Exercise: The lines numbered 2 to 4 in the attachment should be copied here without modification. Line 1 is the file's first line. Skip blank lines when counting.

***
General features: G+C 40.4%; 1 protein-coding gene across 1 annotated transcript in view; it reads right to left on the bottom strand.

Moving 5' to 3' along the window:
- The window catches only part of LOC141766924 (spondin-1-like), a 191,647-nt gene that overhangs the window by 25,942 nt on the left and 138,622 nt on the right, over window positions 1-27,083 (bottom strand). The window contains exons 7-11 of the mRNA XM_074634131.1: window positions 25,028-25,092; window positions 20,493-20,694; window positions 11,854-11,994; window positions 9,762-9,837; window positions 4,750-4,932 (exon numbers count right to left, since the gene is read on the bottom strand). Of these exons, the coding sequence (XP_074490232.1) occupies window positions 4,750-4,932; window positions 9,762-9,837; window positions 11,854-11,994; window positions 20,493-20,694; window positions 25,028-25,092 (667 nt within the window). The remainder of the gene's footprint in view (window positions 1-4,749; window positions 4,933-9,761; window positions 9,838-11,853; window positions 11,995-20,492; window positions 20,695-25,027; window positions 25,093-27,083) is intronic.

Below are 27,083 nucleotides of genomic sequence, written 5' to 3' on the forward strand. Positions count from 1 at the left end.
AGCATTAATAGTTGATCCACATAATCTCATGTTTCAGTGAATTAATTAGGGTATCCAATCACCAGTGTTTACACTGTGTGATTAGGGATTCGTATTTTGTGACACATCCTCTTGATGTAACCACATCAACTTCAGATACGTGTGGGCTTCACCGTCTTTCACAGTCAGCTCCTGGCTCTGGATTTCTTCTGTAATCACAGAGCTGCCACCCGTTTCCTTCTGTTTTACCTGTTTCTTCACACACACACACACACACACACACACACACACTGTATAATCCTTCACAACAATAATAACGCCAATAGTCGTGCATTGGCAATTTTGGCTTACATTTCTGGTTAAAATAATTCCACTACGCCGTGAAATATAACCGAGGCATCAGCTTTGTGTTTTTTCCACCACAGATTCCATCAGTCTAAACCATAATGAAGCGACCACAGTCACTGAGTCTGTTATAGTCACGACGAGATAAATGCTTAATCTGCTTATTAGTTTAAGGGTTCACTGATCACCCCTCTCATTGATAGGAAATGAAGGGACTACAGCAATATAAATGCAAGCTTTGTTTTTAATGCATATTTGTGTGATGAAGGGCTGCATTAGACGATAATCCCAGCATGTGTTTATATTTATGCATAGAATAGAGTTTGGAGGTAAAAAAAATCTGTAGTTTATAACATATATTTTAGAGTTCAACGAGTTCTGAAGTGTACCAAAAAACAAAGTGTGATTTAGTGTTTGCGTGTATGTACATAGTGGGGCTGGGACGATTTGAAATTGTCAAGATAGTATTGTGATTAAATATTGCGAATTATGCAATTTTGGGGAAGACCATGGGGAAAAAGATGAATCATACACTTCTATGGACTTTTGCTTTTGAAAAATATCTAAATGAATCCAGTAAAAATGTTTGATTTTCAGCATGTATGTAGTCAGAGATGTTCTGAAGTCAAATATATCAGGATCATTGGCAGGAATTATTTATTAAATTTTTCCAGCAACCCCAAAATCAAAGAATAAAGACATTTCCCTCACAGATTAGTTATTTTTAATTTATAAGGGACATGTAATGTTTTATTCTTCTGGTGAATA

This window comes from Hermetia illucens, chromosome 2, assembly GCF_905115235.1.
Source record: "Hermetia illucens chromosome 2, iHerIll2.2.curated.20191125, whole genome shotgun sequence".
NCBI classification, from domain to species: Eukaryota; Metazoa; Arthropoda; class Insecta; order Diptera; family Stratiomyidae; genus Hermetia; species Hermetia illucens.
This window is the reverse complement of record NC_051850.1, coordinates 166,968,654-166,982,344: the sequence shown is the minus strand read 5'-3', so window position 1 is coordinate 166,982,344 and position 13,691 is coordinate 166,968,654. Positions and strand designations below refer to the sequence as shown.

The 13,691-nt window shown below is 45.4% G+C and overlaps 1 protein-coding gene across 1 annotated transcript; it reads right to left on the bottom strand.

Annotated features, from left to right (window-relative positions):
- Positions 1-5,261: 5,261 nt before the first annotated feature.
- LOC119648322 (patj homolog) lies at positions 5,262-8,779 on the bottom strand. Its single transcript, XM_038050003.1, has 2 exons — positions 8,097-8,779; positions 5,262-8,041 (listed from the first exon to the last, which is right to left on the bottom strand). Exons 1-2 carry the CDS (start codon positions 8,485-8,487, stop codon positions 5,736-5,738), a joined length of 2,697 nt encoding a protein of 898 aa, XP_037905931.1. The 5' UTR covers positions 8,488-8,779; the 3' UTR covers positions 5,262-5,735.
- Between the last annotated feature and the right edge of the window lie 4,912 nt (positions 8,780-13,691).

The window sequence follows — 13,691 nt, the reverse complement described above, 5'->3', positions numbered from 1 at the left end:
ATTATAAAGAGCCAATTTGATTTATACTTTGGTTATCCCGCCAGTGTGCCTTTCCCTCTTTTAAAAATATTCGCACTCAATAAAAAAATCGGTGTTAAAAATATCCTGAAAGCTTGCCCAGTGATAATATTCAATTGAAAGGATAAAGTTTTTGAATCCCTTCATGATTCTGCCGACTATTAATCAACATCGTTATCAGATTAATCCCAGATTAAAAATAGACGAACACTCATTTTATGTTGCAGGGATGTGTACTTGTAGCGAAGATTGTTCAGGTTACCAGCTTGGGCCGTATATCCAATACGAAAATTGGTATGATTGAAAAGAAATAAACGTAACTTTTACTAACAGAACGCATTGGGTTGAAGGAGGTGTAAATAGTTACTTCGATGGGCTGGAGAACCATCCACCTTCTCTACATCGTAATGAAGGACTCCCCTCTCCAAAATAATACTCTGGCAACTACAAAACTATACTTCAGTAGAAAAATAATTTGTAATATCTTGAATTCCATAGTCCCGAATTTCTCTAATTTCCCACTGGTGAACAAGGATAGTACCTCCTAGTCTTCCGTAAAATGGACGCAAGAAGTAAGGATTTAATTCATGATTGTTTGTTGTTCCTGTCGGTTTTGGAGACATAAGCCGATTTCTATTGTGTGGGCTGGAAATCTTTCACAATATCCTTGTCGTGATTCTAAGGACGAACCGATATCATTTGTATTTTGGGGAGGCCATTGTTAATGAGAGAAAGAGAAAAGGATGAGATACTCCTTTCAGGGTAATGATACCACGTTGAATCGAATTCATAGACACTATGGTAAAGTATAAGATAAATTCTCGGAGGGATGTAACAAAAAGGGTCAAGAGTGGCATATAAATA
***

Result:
Moving 5' to 3' along the window:
- The window catches only part of LOC141766924 (spondin-1-like), a 191,647-nt gene that overhangs the window by 25,942 nt on the left and 138,622 nt on the right, over window positions 1-27,083 (bottom strand). The window contains exons 7-11 of the mRNA XM_074634131.1: window positions 25,028-25,092; window positions 20,493-20,694; window positions 11,854-11,994; window positions 9,762-9,837; window positions 4,750-4,932 (exon numbers count right to left, since the gene is read on the bottom strand). Of these exons, the coding sequence (XP_074490232.1) occupies window positions 4,750-4,932; window positions 9,762-9,837; window positions 11,854-11,994; window positions 20,493-20,694; window positions 25,028-25,092 (667 nt within the window). The remainder of the gene's footprint in view (window positions 1-4,749; window positions 4,933-9,761; window positions 9,838-11,853; window positions 11,995-20,492; window positions 20,695-25,027; window positions 25,093-27,083) is intronic.

Below are 27,083 nucleotides of genomic sequence, written 5' to 3' on the forward strand. Positions count from 1 at the left end.